'New Woman' falls to circ woes

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No more makeovers for New Woman.

After two relaunches in 21/2 years, Rodale has pulled the plug on the magazine it paid some $20 million to acquire from Primedia.

The shuttering of the glossy monthly deals a blow to the publisher. It had hoped to broaden its offerings in the women's market with the addition of New Woman, and set out to position the title as a female counterpart to its Men's Health.

The move comes at a time of transition for Rodale. The company is searching for a successor to outgoing President-CEO Bob Teufel. And Vice Chairman-Director of Corporate Strategy Maria Rodale, who is in line to succeed her mother, Ardath Rodale, as chairman of the privately held media company, has been taking a more active management role.


Rodale is one of only a handful of magazine companies not reaping the rewards of a boom in advertiser spending. Magazine ad pages rose 4.5% in the first 11 months of 1999 compared to the same period last year, according to Publishers Information Bureau figures. But pages in Rodale titles actually declined 3% for the period.

Ad pages in New Woman were up 1.5% to 626 through November. But Rodale Magazines President John Griffin said circulation difficulties were the prime culprit in the decision to discontinue New Woman.

"Outside influences on circulation made it really hard to achieve the kind of turnaround we were looking for that was going to sustain New Woman," a spokesman for Rodale said. "We had seen a significant circulation drop, and we didn't see that turning around."

Rodale would have had to lower the magazine's rate base from 1.175 million to 1 million or less in 2000, the spokesman said. Such a move could have slowed what little advertising momentum the title had started to build.

Publisher Laura McEwen said several advertisers, including Cosmair, Bristol-Myers Squibb Co., Pfizer, Reebok International, Playtex Family Products Corp. and Sephora had increased their commitments for 2000. "Within the media departments, they were getting it and noting that we had a unique voice," Ms. McEwen said.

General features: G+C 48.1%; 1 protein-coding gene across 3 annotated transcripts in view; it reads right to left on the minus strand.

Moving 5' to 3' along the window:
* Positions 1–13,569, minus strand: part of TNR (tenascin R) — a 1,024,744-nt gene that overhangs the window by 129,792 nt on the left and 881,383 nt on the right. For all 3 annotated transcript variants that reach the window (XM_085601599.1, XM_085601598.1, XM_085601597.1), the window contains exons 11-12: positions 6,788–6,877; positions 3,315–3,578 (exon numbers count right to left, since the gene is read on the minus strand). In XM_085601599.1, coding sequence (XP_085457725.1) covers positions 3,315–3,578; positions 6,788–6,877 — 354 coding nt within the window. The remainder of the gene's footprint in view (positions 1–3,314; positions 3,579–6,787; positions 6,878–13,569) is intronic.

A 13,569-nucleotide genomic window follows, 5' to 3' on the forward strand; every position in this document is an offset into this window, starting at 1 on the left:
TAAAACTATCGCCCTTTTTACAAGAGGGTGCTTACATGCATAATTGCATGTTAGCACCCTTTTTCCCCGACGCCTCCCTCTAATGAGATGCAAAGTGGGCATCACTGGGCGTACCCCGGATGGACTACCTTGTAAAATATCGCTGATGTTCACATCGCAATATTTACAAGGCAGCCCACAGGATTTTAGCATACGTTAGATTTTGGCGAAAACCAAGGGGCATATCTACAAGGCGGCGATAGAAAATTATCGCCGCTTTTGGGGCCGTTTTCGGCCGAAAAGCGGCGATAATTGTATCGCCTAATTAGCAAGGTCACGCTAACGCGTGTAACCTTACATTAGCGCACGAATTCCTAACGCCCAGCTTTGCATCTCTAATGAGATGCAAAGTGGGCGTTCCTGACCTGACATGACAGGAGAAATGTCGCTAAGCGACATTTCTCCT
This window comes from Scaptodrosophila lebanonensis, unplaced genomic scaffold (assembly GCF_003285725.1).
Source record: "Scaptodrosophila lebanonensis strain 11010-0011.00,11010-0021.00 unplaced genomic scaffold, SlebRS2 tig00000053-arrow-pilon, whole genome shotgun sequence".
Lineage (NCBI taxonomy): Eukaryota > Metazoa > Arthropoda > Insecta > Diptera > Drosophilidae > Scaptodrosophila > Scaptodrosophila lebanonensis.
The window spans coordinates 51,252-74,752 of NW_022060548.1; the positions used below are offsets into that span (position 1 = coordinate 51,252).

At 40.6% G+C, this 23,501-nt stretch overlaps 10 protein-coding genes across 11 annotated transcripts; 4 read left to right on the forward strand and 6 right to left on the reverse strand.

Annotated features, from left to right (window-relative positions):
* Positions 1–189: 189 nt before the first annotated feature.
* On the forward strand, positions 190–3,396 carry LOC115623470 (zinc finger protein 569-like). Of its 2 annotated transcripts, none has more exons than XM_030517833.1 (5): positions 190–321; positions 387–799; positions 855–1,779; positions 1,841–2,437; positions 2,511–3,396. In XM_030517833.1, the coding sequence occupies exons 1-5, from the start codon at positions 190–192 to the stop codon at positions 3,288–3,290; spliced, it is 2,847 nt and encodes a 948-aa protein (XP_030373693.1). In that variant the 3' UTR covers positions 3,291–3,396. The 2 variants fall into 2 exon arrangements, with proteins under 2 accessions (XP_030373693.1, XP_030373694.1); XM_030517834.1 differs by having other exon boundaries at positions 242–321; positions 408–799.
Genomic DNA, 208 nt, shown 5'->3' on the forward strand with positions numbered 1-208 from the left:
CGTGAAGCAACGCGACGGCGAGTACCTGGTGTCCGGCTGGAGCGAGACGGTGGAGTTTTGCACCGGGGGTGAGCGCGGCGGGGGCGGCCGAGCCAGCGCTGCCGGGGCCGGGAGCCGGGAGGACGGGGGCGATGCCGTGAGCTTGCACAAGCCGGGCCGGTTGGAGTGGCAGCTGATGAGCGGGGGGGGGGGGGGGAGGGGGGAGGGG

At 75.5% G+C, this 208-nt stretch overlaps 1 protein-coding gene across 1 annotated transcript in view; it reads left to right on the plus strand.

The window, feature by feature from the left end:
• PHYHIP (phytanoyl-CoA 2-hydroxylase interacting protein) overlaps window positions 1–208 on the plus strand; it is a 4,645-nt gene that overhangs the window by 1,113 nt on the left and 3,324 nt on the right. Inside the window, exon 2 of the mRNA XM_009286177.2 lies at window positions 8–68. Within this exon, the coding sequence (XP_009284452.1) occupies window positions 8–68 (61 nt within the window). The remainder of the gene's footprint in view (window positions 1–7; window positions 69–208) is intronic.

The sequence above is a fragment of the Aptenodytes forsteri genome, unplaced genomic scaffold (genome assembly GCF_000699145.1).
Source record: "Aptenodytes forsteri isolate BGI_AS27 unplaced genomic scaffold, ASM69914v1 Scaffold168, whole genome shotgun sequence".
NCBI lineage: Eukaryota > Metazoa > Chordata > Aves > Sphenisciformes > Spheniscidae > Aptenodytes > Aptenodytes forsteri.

Roberta Garfinkle, senior VP-director of print media at McCann-Erickson Worldwide, New York, confirmed that view, saying, "We had seen a vastly improved editorial product and advertisers were responding.

"Rodale knows the mathematics, but it really looks like they didn't give it a chance," she added.


The announcement of the magazine's demise shocked staffers, many of whom had joined within the last year after Judy Coyne was brought in from Glamour with much fanfare to be chief editor. Ms. Coyne was the magazine's second editor under Rodale's ownership, and gave the title its second makeover.

Under Ms. Coyne, the magazine was repositioned with a more sophisticated look and tone to attract thirtysomething women. Rodale also upgraded New Woman's paper stock and kicked off a multimillion-dollar ad campaign. Ziccardi & Partners, New York, had handled that campaign.

Ms. McEwen believes the title would have turned a profit in two to three years, but acknowledged the women's market requires a "tremendous amount of capital investment, especially at the newsstand."

Judith Langer, founder of marketing consultancy the Langer Group, noted that in focus groups women said they liked New Woman but that the title was not focused enough to attract a loyal following.

"The market is extremely crowded, the [leading women's service titles] are all still very strong. We have more specialty magazines than ever before," Ms. Langer said.

Contributing: Ann-Christine P. Diaz.

Copyright December 1999, Crain Communications Inc.

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